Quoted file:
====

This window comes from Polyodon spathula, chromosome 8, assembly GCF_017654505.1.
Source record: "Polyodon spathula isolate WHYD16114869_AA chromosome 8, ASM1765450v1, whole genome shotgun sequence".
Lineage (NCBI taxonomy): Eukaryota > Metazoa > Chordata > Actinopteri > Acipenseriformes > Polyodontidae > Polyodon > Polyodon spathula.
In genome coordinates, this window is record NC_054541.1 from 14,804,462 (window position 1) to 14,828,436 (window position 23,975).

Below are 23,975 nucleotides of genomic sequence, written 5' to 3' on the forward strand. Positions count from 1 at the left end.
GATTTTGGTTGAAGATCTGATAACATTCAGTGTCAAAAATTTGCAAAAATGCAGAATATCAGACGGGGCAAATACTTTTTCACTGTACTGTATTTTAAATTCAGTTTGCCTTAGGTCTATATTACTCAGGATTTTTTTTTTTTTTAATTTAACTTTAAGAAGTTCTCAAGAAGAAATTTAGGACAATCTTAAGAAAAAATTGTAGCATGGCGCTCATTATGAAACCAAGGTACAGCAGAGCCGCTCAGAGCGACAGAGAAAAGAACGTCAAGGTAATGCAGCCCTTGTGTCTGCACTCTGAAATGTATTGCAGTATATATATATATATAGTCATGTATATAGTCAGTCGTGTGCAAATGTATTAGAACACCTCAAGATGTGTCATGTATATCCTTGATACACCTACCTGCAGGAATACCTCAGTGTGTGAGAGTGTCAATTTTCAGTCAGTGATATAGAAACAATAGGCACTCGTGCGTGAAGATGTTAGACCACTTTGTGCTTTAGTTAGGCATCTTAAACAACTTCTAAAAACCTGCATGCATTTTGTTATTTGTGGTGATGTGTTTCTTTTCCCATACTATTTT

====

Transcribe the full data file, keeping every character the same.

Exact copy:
This window comes from Polyodon spathula, chromosome 8, assembly GCF_017654505.1.
Source record: "Polyodon spathula isolate WHYD16114869_AA chromosome 8, ASM1765450v1, whole genome shotgun sequence".
Lineage (NCBI taxonomy): Eukaryota > Metazoa > Chordata > Actinopteri > Acipenseriformes > Polyodontidae > Polyodon > Polyodon spathula.
In genome coordinates, this window is record NC_054541.1 from 14,804,462 (window position 1) to 14,828,436 (window position 23,975).

Below are 23,975 nucleotides of genomic sequence, written 5' to 3' on the forward strand. Positions count from 1 at the left end.
GATTTTGGTTGAAGATCTGATAACATTCAGTGTCAAAAATTTGCAAAAATGCAGAATATCAGACGGGGCAAATACTTTTTCACTGTACTGTATTTTAAATTCAGTTTGCCTTAGGTCTATATTACTCAGGATTTTTTTTTTTTTTAATTTAACTTTAAGAAGTTCTCAAGAAGAAATTTAGGACAATCTTAAGAAAAAATTGTAGCATGGCGCTCATTATGAAACCAAGGTACAGCAGAGCCGCTCAGAGCGACAGAGAAAAGAACGTCAAGGTAATGCAGCCCTTGTGTCTGCACTCTGAAATGTATTGCAGTATATATATATATATAGTCATGTATATAGTCAGTCGTGTGCAAATGTATTAGAACACCTCAAGATGTGTCATGTATATCCTTGATACACCTACCTGCAGGAATACCTCAGTGTGTGAGAGTGTCAATTTTCAGTCAGTGATATAGAAACAATAGGCACTCGTGCGTGAAGATGTTAGACCACTTTGTGCTTTAGTTAGGCATCTTAAACAACTTCTAAAAACCTGCATGCATTTTGTTATTTGTGGTGATGTGTTTCTTTTCCCATACTATTTT